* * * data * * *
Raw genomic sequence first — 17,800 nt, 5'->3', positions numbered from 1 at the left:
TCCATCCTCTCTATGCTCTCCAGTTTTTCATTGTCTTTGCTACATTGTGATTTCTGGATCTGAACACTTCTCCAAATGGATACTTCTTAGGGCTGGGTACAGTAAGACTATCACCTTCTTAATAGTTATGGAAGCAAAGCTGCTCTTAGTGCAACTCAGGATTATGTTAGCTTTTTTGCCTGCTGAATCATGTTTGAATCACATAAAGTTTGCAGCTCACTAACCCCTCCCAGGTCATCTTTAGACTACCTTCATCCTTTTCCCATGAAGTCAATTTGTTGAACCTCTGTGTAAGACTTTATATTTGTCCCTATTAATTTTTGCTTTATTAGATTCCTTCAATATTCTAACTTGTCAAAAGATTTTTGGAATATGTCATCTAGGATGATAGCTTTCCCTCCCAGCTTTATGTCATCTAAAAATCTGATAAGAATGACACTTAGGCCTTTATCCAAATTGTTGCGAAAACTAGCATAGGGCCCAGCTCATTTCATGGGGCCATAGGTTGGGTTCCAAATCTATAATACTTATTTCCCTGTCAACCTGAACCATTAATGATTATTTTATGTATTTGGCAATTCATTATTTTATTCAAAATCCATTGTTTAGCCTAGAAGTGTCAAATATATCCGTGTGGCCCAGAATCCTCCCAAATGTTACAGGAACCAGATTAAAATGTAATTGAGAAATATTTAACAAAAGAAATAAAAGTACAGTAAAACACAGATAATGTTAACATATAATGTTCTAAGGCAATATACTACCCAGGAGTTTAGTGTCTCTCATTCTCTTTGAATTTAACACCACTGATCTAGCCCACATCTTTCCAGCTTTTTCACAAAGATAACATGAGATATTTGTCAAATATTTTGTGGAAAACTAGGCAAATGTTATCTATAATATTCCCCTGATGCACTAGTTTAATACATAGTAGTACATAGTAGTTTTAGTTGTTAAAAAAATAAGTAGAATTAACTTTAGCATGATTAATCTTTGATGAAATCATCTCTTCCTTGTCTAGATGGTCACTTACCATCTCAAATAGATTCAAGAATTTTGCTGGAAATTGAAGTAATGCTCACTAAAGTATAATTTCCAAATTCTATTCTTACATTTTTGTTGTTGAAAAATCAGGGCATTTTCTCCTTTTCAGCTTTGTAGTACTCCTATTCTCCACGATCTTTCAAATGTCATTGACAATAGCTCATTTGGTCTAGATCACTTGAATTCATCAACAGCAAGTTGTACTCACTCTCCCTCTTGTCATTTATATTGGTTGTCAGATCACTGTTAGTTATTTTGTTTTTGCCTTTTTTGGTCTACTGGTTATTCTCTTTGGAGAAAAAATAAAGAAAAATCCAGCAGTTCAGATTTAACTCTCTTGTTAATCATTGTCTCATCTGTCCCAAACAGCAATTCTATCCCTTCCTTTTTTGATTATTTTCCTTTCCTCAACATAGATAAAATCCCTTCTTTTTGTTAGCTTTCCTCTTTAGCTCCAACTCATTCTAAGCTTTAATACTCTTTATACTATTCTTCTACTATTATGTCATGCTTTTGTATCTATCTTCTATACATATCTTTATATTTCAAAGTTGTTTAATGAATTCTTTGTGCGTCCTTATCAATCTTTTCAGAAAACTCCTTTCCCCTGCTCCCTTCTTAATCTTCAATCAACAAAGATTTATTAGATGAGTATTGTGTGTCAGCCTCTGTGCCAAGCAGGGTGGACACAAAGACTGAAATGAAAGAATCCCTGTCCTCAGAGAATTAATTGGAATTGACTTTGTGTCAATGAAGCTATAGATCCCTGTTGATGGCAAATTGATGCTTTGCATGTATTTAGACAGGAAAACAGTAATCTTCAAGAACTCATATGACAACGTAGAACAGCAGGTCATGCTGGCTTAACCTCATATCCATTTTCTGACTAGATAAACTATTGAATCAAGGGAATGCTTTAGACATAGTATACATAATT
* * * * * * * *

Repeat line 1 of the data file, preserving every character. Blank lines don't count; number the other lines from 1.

Raw genomic sequence first — 17,800 nt, 5'->3', positions numbered from 1 at the left: